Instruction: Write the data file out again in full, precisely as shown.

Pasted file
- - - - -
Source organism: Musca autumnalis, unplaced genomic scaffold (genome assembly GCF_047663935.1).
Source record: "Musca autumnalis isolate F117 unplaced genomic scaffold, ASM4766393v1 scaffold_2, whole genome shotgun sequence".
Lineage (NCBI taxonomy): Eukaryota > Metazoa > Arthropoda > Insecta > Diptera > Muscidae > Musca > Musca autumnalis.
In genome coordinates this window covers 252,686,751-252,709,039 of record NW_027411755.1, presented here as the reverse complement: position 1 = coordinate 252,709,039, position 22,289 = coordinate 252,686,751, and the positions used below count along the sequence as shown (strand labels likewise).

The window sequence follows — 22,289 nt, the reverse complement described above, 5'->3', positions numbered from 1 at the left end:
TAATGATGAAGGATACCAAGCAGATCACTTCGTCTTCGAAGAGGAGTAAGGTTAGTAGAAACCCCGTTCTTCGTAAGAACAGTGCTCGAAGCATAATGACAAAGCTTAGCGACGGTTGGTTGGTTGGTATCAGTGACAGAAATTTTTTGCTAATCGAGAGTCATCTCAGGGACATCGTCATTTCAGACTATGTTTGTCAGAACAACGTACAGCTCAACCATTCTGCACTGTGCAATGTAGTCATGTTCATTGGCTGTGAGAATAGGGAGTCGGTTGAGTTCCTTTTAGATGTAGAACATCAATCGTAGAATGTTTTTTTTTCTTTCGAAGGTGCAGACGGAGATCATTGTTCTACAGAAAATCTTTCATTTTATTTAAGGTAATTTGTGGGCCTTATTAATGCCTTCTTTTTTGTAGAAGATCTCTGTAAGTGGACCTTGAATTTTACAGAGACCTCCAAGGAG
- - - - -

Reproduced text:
Source organism: Musca autumnalis, unplaced genomic scaffold (genome assembly GCF_047663935.1).
Source record: "Musca autumnalis isolate F117 unplaced genomic scaffold, ASM4766393v1 scaffold_2, whole genome shotgun sequence".
Lineage (NCBI taxonomy): Eukaryota > Metazoa > Arthropoda > Insecta > Diptera > Muscidae > Musca > Musca autumnalis.
In genome coordinates this window covers 252,686,751-252,709,039 of record NW_027411755.1, presented here as the reverse complement: position 1 = coordinate 252,709,039, position 22,289 = coordinate 252,686,751, and the positions used below count along the sequence as shown (strand labels likewise).

The window sequence follows — 22,289 nt, the reverse complement described above, 5'->3', positions numbered from 1 at the left end:
TAATGATGAAGGATACCAAGCAGATCACTTCGTCTTCGAAGAGGAGTAAGGTTAGTAGAAACCCCGTTCTTCGTAAGAACAGTGCTCGAAGCATAATGACAAAGCTTAGCGACGGTTGGTTGGTTGGTATCAGTGACAGAAATTTTTTGCTAATCGAGAGTCATCTCAGGGACATCGTCATTTCAGACTATGTTTGTCAGAACAACGTACAGCTCAACCATTCTGCACTGTGCAATGTAGTCATGTTCATTGGCTGTGAGAATAGGGAGTCGGTTGAGTTCCTTTTAGATGTAGAACATCAATCGTAGAATGTTTTTTTTTCTTTCGAAGGTGCAGACGGAGATCATTGTTCTACAGAAAATCTTTCATTTTATTTAAGGTAATTTGTGGGCCTTATTAATGCCTTCTTTTTTGTAGAAGATCTCTGTAAGTGGACCTTGAATTTTACAGAGACCTCCAAGGAG